Music empowerment activist Jane Oriel explores the parallels behind the youth centre at the heart of Nabil Ayouch's Casablanca Beats and the work being done in UK communities to align a dynamic hip-hop culture with social programmes.
‘I won’t die stupidly on a raft to Italy.’
This line, a bar from a track that appears in the Moroccan drama Casablanca Beats, captures the desire of a group of late teens and early twentysomethings in a challenged neighbourhood of the iconic North African city. In Nabil Ayouch’s vibrant blend of narrative feature and documentary, former rapper Anas (Anas Basbousi) is drawn to the disadvantaged suburb of Sidi Moumen to start a hip-hop programme for local youth. Rap changes lives, and it can save lives. And not just in the world of Ayouch’s riveting, passionate and essential film.
It’s 2010. I walk into Rich Mix, an arts centre in Hackney, a London borough with specific challenges. I’m met by a joyous cacophony of excited teen voices. Some huddle against walls for quick rehearsals, while others of varying ethnicities link up and run around with friends. Today is concert day.
Several prominent DJs, beatmakers and rappers, from what was then an underground grime scene, are in the house for an advice session and to lend support. I’m present to hand out ‘mixtapes’, showcasing tracks written and recorded in art centres in South Wales, for cross-pollination and mutual support. (Included are tracks by Astroid Boys, Brighty and Mace the Great, who now are all established artists.)
Also around this time, Grass Roots (an advice and creativity centre for young people aged 16 to 25) and Immtech (a music and multi-media training company) were doing incredible work with disadvantaged young people in Cardiff. In Newport, some 12 miles east of the Welsh capital, independent youth arts organisation Urban Circle were equally committed to helping young people find purpose and direction through music, dance and photography. Born out of a broom cupboard internet radio station, Urban Circle was founded by local DJs and MCs. They utilised accessible technology to connect and communicate beyond their weekend club gigs. According to Urban Circle’s Mohamad ‘Fez’ Miah, ‘It soon became apparent that having a welcoming and friendly space to meet others and make artistic work in safe and encouraging ways would lead to opportunities and networks that would grow.’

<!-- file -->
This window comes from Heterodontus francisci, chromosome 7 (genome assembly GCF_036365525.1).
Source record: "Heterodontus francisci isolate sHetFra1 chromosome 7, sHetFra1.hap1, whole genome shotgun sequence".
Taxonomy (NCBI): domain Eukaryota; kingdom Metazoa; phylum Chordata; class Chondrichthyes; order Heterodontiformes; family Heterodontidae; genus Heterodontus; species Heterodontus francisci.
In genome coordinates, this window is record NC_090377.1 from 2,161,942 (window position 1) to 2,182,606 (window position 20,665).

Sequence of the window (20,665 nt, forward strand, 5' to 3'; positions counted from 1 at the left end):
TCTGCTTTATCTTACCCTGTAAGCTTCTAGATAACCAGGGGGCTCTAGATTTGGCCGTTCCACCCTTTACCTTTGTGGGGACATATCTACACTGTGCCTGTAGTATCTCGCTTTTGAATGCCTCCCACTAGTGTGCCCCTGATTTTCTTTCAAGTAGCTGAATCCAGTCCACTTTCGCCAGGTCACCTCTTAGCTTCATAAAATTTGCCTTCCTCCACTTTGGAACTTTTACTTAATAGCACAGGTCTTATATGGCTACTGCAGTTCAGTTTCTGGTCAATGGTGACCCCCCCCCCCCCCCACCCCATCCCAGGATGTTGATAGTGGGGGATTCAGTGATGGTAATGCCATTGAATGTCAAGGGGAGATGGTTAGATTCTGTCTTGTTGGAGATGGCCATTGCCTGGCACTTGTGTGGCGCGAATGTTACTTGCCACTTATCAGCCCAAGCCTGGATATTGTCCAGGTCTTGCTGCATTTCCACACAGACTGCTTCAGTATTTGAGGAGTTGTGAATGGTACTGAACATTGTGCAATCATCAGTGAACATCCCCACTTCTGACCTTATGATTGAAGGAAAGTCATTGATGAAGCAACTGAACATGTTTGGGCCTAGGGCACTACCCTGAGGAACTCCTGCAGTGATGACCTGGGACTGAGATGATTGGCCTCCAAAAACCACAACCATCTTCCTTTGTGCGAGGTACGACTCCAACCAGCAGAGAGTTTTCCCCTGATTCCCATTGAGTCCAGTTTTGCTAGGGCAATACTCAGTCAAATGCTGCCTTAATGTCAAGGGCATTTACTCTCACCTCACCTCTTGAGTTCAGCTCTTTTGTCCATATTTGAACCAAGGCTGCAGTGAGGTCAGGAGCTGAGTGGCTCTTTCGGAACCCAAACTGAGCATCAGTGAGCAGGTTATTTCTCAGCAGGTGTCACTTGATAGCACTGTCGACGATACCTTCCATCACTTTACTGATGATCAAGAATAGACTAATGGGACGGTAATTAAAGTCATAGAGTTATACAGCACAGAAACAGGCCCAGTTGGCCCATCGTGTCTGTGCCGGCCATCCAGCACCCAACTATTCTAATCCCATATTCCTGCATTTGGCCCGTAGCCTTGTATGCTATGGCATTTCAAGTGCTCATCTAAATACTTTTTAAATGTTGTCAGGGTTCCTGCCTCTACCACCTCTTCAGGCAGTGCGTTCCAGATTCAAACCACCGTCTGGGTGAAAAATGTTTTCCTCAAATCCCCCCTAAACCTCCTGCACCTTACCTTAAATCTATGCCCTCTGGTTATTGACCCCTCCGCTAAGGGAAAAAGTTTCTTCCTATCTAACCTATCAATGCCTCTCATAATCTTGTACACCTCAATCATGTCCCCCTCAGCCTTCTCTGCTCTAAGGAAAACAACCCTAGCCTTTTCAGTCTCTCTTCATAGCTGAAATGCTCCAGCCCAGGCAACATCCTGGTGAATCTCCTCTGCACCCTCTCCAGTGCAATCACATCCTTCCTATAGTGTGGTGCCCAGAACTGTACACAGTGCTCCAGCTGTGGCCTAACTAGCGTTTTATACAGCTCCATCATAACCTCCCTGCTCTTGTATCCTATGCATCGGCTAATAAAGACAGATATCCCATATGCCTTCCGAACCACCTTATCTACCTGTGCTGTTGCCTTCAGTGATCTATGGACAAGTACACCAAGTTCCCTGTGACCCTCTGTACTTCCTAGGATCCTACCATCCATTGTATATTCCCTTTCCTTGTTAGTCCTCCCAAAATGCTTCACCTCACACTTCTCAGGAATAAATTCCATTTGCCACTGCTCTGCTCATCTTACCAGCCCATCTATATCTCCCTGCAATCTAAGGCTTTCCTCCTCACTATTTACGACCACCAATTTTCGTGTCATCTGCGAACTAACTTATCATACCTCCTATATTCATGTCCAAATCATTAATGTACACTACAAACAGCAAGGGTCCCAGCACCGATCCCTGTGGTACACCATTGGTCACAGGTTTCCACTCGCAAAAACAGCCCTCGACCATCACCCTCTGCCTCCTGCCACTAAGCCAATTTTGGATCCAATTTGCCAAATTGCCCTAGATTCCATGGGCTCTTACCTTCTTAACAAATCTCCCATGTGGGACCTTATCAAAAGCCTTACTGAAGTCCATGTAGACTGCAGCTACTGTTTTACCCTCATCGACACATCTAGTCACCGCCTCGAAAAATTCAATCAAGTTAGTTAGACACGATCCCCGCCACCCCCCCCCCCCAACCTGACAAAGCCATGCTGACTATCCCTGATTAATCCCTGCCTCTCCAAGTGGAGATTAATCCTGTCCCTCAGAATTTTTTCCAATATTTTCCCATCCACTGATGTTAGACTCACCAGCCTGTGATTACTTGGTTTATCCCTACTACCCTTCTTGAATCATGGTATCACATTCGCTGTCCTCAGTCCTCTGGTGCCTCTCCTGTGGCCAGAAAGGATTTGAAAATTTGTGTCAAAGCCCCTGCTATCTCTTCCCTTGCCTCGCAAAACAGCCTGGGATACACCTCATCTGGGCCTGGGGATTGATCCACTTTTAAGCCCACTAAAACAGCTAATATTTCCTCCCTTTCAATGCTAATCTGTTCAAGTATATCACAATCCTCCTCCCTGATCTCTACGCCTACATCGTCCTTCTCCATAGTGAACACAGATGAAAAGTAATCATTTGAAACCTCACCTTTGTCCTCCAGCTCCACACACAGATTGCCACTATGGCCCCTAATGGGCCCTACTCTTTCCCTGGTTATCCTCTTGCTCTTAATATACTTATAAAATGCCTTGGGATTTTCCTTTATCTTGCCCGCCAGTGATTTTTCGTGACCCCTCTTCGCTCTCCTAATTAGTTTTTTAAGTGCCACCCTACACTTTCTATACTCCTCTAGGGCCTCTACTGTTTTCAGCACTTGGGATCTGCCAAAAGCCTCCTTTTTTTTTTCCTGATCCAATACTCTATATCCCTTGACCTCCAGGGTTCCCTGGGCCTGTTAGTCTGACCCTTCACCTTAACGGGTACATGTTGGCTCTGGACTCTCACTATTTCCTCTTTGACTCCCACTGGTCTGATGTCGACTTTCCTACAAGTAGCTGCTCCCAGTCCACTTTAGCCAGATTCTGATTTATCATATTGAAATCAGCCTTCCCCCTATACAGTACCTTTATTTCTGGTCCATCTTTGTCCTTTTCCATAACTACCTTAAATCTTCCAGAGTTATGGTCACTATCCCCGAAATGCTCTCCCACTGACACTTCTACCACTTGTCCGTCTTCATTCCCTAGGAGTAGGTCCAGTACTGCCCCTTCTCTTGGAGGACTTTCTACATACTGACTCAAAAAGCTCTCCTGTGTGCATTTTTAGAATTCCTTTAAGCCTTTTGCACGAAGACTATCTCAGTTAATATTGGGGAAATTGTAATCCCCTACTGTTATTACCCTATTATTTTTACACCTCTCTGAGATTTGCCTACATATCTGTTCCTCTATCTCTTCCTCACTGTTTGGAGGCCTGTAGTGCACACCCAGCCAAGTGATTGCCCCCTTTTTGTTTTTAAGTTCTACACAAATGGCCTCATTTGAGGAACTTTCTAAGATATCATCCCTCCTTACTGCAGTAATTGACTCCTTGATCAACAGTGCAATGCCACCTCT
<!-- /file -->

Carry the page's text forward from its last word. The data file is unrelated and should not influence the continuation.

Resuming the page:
‘Music can help people connect with others,’ says Miah, the centre’s communications officer. ‘Music is also a highly accessible means of expression. These two things combine to enable strong social and neurological development. Youth orientated spaces that don’t treat young people as consumers but as contributors to a functioning civil society tend to thrive as lasting spaces within communities,’ Miah continues. ‘Sadly, funding such safe spaces is getting harder than ever.’
Gemma Smith first encountered Immtech in 1999, aged 13, following a traumatic experience. As a result, her school grades were slipping, she lost her passion for music and began to fall out of the system. Eventually confiding in a teacher, she was introduced to a youth worker. ‘The first day I met Jason, he said to me, “I’ve got the best place for you. I’m going to help you love music again,” and he took me to Immtech. From the moment I walked in, they were so nurturing and kind.’ Gemma is now also known as Missy G, a founding member of Ladies of Rage, the Cardiff network supporting women and non-binary people in music. ‘Immtech was included as part of an educational programme with my school, Gemma adds. ‘Because I loved it so much, they said if I went there two days a week and then school for three, I’d still be able to do my GCSEs because I would still have full attendance.’